Recently speaking with some investors who have been flipping and renting in Clifton Heights in Delaware County, right outside of Philadelphia. Heard the market has been great, but no personal experience in the area. Has anyone seen success in the area recently?
Hey Roman, I'm a big fan of Clifton Heights for rentals, not necessarily flips, though I am sure good ones exist. I am buying one in neighboring Glenolden on Friday and it should generate some nice cash flow. I have several in Collingdale which is not far from there but definitely a different area. Cash Flow is great on those but tenants are a little bit more difficult.
@Rich O'Neill . Have a possible deal on an end unit row home in Clifton Heights. Are you interested?
@Roman Melnyk . Have a possible deal on an end unit row home in Clifton Heights. Interested?
Delaware County has become a favorite for local real estate investors in the Philly area. My firm has seen success in moving both single family flips and rentals as well as multifamily properties all over Delco as the area continues to grow and appreciate. Personally I'm a big fan of Aldan, Lansdowne, Collingdale and Glenolden but the county as a whole has been ripe for investment this year.
@Alex Uman . just closed on a duplex in collingdale about to rehab. My first outside of Philadelphia. I'm wondering how people are cashfloing single family rentals with the higher property tax in Delco.
Also been hearing about reassessment of values planned for the county.
@Eli B. Multis are definitely the way to go when looking to cashflow in the area. Due to the higher property tax it is more difficult to get higher net incomes on SFR in Delco. Many investors I work with prefer multis for rentals and single family homes for flips in the county as opposed to renting out single family homes. Regardless, there is always something to be said about a safe investment. Even if the cashflow is lower, rents tend to be more consistent in homes that carry a solid amount of value that will continue to appreciate as the county grows. Never a bad idea to have a smaller cashflow on a safe investment that can be sold for even better returns in the future.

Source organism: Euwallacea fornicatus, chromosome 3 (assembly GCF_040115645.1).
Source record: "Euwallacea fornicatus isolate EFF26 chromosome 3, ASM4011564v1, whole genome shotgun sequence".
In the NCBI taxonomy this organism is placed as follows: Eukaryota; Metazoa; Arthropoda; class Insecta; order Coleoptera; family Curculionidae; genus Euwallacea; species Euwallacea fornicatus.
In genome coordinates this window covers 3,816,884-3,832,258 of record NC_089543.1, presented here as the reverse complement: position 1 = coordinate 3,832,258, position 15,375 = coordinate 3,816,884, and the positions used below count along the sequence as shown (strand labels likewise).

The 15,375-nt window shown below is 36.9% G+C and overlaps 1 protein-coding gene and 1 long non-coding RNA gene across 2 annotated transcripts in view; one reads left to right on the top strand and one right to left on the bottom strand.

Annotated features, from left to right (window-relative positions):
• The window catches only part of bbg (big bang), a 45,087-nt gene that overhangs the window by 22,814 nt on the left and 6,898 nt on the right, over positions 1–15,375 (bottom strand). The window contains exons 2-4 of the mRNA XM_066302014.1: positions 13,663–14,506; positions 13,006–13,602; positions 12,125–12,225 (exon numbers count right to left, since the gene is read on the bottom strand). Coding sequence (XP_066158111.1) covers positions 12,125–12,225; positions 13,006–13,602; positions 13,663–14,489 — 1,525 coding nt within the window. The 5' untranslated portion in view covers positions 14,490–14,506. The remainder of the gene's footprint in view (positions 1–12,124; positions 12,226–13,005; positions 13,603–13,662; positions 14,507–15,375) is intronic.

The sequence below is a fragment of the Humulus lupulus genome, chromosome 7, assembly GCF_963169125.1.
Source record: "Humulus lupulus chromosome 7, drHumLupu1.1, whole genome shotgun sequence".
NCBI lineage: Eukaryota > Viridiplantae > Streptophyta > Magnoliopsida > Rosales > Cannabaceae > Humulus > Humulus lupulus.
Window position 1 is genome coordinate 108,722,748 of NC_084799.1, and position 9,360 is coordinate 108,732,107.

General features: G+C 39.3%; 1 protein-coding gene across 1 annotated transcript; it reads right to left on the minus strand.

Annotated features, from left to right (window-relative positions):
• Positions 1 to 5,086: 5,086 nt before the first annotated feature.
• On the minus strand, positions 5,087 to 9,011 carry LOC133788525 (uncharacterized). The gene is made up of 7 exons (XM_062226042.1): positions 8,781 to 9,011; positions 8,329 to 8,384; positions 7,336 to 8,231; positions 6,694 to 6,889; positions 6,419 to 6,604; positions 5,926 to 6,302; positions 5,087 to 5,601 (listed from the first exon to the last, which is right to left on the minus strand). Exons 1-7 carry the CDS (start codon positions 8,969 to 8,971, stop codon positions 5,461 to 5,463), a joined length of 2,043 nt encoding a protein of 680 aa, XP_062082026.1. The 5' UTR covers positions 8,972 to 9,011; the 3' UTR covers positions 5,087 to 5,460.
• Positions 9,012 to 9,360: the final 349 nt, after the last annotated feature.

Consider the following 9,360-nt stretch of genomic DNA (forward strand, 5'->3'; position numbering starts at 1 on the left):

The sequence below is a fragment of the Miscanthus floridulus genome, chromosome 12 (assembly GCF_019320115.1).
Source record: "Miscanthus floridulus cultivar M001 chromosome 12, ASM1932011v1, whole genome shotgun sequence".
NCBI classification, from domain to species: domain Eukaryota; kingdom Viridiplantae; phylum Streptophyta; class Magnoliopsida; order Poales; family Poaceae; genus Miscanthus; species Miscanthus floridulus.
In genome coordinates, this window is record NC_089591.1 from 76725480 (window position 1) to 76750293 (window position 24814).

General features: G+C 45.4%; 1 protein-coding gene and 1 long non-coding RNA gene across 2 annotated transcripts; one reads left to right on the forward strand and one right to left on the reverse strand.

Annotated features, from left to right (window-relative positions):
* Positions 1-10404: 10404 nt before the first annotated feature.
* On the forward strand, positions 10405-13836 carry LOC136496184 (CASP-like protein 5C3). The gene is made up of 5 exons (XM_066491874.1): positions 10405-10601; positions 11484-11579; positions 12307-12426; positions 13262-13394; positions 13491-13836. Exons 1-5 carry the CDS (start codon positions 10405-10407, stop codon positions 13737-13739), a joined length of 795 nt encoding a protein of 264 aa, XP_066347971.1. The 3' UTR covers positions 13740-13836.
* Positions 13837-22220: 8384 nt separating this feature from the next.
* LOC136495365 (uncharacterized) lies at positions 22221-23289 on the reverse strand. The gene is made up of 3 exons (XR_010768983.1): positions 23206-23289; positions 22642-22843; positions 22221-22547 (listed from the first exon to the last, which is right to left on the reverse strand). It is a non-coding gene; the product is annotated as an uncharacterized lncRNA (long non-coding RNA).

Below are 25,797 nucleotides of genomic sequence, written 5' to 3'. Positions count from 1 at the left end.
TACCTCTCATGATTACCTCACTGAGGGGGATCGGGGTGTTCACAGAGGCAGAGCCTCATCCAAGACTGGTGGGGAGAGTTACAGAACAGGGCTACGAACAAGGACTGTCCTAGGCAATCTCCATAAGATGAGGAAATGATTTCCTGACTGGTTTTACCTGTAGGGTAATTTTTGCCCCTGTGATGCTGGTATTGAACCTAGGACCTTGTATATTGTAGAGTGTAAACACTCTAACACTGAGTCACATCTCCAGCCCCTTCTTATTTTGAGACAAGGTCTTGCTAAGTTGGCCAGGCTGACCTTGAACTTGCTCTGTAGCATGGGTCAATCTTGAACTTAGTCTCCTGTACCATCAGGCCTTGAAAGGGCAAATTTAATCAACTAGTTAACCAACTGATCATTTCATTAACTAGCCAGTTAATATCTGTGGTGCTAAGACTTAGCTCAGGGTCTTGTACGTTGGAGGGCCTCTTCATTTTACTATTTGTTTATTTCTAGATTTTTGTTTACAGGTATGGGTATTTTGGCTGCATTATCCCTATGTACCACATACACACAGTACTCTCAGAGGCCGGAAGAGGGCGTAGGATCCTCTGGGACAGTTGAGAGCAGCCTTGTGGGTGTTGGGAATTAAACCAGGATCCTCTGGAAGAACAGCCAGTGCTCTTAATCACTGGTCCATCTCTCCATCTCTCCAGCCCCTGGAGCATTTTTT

@Rich O'Neill what rents are you getting for single family rentals in glenolden? Collingdale?
Also, what level rehab and finishes do these areas demand?
Thanks in advance!
Hey @Eli B. , I get roughly $1325 for a 3 bedroom done fairly nicely with LVT flooring, granite countertops, and generally fairly nice finishes in Collingdale. A touch more in Aldan or Clifton Heights. By no means top of the line, but I try to put durable materials in to reduce turnover costs.
@Rich O'Neill cool.
Are you brrrring these properties?
@Eli B. yes. Getting harder to make the numbers work lately as values climb but that's how I built my portfolio.
@Eli B. check out the blog post I wrote about the reassessment on the blog: https://www.biggerpockets.com/... Hopefully this helps you understand a little more about what is happening. Happy to answer any other questions about it as I understand it.
@Alex Uman I actually partially disagree on the SFR vs Multi topic in Delco, at least in SE Delco. I always had a hard time wrapping my head around multis in the area because the unit economics rarely made sense. I could usually buy SFRs for a lower per unit cost than multis, and I could get higher rents. Taxes per unit were a little lower in multis but it was more than offset by the lower rents. Granted, I have a few multi's that made sense. That seems to be shifting in the last year or so but I still think it mostly holds true. I also find my multi's to be a little more management intensive. Grass and snow are usually landlord responsibility. Tenant squabbles happen. Most Delco multis share water, therefore can't easily be billed back. Often heat is landlord responsibility, and it's hard to forecast that expense and make sure temp remains reasonable. You can lock the thermostat, but tenants hate that. Outside of tenant specific problems, my SFR's are usually pretty self sufficient.